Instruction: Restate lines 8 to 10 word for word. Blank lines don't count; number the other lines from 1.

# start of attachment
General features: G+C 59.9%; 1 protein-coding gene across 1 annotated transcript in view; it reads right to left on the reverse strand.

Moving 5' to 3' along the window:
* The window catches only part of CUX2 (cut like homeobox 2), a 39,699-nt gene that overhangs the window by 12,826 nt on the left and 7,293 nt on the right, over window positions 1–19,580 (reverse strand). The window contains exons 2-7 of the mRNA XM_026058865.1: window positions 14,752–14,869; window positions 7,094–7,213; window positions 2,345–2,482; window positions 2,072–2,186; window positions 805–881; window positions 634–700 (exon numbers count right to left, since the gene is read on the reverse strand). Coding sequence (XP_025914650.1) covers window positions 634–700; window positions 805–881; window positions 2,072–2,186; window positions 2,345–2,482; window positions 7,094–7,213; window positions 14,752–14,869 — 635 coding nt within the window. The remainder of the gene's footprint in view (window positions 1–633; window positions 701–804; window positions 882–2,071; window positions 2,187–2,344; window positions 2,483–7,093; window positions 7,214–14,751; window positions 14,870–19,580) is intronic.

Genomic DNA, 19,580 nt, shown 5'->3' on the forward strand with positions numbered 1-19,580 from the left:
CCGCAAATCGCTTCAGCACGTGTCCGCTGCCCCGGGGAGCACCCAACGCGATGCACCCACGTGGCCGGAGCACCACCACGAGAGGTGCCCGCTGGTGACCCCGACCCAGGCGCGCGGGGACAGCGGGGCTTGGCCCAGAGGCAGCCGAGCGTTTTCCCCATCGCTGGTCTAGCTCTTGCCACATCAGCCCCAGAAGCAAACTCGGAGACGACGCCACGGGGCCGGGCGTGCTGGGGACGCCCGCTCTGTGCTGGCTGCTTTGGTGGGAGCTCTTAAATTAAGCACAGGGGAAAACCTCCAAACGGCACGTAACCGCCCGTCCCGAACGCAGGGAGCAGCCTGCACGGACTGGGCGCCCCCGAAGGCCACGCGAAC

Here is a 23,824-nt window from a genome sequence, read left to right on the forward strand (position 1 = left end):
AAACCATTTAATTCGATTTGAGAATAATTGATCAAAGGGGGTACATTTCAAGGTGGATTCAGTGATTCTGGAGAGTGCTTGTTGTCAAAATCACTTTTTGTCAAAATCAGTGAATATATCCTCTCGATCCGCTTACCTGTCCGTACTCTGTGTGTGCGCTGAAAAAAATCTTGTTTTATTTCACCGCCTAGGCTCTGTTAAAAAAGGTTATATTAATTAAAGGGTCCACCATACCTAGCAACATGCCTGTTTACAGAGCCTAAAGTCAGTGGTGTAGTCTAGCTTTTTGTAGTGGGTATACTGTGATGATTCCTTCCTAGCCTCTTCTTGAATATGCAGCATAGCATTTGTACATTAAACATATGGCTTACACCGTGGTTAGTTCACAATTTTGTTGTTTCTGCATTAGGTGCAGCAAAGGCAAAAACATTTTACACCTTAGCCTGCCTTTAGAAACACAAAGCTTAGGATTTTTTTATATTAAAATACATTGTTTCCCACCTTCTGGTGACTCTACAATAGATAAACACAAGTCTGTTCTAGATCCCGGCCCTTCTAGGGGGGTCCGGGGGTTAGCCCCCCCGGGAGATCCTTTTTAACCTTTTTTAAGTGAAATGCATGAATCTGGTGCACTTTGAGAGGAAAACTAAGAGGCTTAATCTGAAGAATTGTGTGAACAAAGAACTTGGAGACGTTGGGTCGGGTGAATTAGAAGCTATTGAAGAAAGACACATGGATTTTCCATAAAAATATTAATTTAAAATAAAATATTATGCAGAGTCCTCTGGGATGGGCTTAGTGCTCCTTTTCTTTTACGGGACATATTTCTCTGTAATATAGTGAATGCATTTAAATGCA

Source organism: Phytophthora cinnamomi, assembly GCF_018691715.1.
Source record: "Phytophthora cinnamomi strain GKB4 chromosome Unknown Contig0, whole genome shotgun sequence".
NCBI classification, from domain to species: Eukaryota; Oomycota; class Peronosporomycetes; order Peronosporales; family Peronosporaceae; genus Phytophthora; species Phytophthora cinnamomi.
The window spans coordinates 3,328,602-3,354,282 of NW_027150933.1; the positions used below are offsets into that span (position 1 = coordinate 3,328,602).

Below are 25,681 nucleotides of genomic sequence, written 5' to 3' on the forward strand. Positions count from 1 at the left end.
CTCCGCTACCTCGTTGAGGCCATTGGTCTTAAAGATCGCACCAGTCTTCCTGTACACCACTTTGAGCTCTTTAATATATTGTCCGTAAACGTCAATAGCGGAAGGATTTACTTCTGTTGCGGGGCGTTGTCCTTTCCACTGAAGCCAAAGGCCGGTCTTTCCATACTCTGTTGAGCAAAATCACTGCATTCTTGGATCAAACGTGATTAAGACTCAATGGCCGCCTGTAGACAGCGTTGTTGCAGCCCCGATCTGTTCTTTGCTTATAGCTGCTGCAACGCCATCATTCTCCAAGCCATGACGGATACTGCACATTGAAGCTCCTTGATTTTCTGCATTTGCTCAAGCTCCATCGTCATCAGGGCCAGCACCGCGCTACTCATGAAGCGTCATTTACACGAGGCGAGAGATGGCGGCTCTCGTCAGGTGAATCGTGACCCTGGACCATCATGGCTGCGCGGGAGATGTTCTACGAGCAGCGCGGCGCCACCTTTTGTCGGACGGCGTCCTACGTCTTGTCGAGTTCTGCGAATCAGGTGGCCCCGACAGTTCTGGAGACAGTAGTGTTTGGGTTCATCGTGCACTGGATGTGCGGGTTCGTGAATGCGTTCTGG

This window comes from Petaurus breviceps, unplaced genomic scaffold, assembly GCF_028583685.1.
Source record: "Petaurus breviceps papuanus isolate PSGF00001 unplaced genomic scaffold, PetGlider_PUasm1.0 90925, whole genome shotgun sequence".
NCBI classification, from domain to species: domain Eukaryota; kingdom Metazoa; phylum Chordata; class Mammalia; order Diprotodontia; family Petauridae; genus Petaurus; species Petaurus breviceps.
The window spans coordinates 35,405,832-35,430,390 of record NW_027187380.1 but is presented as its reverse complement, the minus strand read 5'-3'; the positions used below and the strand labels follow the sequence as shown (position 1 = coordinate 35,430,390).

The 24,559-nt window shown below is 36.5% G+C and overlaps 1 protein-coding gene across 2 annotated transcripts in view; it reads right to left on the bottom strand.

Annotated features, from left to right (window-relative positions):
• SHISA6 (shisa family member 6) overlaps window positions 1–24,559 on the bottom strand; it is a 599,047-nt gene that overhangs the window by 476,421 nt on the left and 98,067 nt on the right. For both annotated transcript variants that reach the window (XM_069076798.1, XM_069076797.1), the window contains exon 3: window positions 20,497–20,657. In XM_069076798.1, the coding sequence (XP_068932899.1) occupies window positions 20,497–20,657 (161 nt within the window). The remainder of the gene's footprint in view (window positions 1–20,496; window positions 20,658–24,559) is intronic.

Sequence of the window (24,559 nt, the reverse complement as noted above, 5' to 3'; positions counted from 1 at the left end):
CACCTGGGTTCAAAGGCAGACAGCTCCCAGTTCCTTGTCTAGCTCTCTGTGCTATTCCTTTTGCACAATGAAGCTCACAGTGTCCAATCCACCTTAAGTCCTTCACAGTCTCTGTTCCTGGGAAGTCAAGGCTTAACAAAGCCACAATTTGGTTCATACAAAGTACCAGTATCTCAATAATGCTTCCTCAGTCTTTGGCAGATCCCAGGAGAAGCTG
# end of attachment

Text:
Source organism: Phytophthora cinnamomi, assembly GCF_018691715.1.
Source record: "Phytophthora cinnamomi strain GKB4 chromosome Unknown Contig0, whole genome shotgun sequence".
NCBI classification, from domain to species: Eukaryota; Oomycota; class Peronosporomycetes; order Peronosporales; family Peronosporaceae; genus Phytophthora; species Phytophthora cinnamomi.